BOOK REVIEW OF HARAPPA 1 – Lure of SomaBy Shankar Kashyap


| Thanks to Literoma Publishing Services for gifting me a review copy of the book. |



By Shankar Kashyap
·         Paperback
·         Publisher: INDUS PUBLISHING GROUP (2017)
·         Language: English
·         ISBN-10: 8193171454
·         ISBN-13: 978-8193171455
·         Product Dimensions: 15.2 x 1.6 x 22.9 cm
Indus Valley Civilization (also called IVC) was the Bronze Age Civilization which existed between 3300-1300BCE while it enjoyed the mature period between 2600-1900BCE. The Pre-Harappan cultures started before 7500 BCE and existed mainly in the northwest Indian Subcontinent, which makes Pakistan and Northwest India of today. This civilization also consists of some regions of Northeast Afghanistan. With Ancient Egypt and Mesopotamia, it is considered one of the three early civilizations of Old World and was most widespread. In total, this civilization covered an area of 1.25 million Km2.This Civilization nourished at basins of Indus River, which is one of the major rivers of Asia. It’s better known as the Dried up Sarasvati River today but once it use to course through Northwest India and Easter Pakistan with its tributaries flowed along the channel and being identified as Ghaggar Hakra River by some scientific studies. Because this Civilization was along both river valleys, it is often described as Indus-Sarasvati Civilization. At its peat, the civilization had more than 5 million population. The residents of this ancient civilization came with new techniques for handcraft and metallurgy. The Engineering skills of Harappans were way ahead of their time. This is proved by the Town Planning of Harappan Civilization.
The author from Upashantha perspective proves a very beautiful fact that Fiction is written with reality and reality is written with fiction. We can write fiction because there is reality and we can write reality because there is fiction; everything we consider today to be myth and legend, our ancestors believed to be history and everything in our history includes myths and legends. Before the splendid modern-day mind was formed our cultures and civilizations were conceived in the wombs of, and born of, what we identify today as “fiction, unreality, myth, legend, fantasy, folklore, imaginations, fabrications and tall tales.” And in our suddenly realized glory of all our modern-day “advancements” we somehow fail to ask ourselves the question “Who designated myths and legends as unreality? ” But I ask myself this question because who decided that he was spectacular enough to stand up and say to our ancestors “You were all stupid and disillusioned and imagining things” and then why did we all decide to believe this person? There are many realities not just one. There is a truth that goes far beyond what we are told today to believe in. And we find that truth when we are brave enough to break away from what keeps everybody else feeling comfortable. Your reality is what you believe in. And nobody should be able to tell you to believe otherwise.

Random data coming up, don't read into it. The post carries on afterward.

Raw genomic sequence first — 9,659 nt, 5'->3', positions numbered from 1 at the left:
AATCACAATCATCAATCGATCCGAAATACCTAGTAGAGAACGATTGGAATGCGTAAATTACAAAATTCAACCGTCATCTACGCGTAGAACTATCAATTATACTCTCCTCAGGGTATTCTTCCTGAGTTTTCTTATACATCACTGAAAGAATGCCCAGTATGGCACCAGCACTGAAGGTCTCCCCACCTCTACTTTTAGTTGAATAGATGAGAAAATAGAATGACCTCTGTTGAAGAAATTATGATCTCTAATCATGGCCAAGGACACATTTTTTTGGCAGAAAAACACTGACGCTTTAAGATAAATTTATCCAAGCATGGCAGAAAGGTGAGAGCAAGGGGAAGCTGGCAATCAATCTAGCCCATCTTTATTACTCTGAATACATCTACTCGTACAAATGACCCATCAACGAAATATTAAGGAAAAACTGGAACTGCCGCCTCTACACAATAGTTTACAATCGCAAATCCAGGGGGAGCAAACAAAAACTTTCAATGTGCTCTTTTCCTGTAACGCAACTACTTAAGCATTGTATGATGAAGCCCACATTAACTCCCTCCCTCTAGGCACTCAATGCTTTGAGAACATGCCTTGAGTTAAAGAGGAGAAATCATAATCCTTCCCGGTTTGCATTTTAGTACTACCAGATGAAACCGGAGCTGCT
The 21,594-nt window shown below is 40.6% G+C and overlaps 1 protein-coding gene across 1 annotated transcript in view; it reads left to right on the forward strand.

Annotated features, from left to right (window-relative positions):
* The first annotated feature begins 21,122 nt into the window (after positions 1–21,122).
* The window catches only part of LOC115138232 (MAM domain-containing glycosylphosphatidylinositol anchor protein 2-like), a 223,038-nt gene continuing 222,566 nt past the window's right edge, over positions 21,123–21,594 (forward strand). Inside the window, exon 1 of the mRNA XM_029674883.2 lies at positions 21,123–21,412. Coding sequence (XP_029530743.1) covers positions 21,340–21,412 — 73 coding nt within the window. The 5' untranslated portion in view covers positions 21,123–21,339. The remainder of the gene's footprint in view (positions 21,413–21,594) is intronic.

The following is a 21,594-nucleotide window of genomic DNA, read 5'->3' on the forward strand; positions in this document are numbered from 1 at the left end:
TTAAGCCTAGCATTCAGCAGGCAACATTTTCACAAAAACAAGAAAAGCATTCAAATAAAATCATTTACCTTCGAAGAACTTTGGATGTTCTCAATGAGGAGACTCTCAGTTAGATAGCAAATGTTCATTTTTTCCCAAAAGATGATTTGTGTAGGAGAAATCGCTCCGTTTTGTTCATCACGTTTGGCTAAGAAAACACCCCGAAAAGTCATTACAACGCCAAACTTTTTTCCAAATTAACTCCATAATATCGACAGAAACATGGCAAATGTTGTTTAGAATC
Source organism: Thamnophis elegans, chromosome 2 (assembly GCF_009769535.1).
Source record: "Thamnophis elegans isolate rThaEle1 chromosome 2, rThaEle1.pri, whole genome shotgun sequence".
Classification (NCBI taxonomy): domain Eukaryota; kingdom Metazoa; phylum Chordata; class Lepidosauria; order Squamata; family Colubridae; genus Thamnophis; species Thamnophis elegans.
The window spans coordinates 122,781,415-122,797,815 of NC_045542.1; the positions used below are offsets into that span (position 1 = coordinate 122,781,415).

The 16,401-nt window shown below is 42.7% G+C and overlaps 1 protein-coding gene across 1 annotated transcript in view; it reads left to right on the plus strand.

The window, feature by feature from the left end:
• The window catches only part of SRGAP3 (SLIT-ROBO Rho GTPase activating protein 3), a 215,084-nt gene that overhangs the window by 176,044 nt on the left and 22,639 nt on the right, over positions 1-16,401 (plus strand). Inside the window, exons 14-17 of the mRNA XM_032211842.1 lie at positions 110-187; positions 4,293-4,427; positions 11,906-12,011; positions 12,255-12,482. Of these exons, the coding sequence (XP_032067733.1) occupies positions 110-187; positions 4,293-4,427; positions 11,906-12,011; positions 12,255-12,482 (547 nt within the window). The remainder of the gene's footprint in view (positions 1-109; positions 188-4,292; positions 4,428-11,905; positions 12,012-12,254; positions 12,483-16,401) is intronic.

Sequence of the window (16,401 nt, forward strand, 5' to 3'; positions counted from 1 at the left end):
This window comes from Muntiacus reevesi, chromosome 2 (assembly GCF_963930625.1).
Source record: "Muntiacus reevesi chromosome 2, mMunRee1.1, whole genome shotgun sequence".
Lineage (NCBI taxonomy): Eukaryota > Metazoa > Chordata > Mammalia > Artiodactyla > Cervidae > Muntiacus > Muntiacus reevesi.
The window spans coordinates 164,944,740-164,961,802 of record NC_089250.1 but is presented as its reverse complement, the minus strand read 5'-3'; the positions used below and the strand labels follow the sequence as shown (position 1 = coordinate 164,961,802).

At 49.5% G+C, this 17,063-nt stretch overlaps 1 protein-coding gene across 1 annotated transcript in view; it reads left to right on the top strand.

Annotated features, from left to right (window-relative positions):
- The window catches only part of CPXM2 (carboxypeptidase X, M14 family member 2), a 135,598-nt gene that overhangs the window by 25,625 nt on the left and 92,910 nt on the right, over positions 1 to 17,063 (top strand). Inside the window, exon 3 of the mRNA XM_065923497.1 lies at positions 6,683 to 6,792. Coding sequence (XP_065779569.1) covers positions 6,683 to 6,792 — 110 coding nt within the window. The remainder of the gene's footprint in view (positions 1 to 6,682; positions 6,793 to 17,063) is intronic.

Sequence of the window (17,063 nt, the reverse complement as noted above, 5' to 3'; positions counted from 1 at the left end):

I also loved the idea of faith that was illustrated through the pages of the book, as if Faith is a beautiful thing. When you believe in an image; an ideal; a supreme being or figure and you stand in the sunshine and you feel the warmth as it spreads through your body. And with that warmth comes a smile and a knowing that you were right to believe in the first place.

That is what having faith is. It’s regardless of which religion you belong to, because faith is universal. That is why it is magical and the sooner we put away our differences and start to believe in each other than that is when we truly start to use faith as it was intended to be used.
And finally something which struck me was the idea of magic. Correlating it to the present day, I feel Humanity does not suffer from the disease of wrong beliefs but humanity suffers from the contagious nature of the lack of belief. If you have no magic with you it is not because magic does not exist but it is because you do not believe in it. Even if the sun shines brightly upon your skin every day, if you do not believe in the sunlight, the sunlight for you does not exist.

The book was s very innovative attempt from the author.



Kudos to Shankar Kashyap





Overall I would like to rate the book 43 on a scale of 50.

4 stars out of 5

1.     Originality of the plot and sub pots- 9/10

2.     Net emotions in the story- 8.5/10

3.     Usage of words and phrases-8.5/10

4.     The title, cover and the illustration-9/10

5.     The net impact on the readers- 8/10





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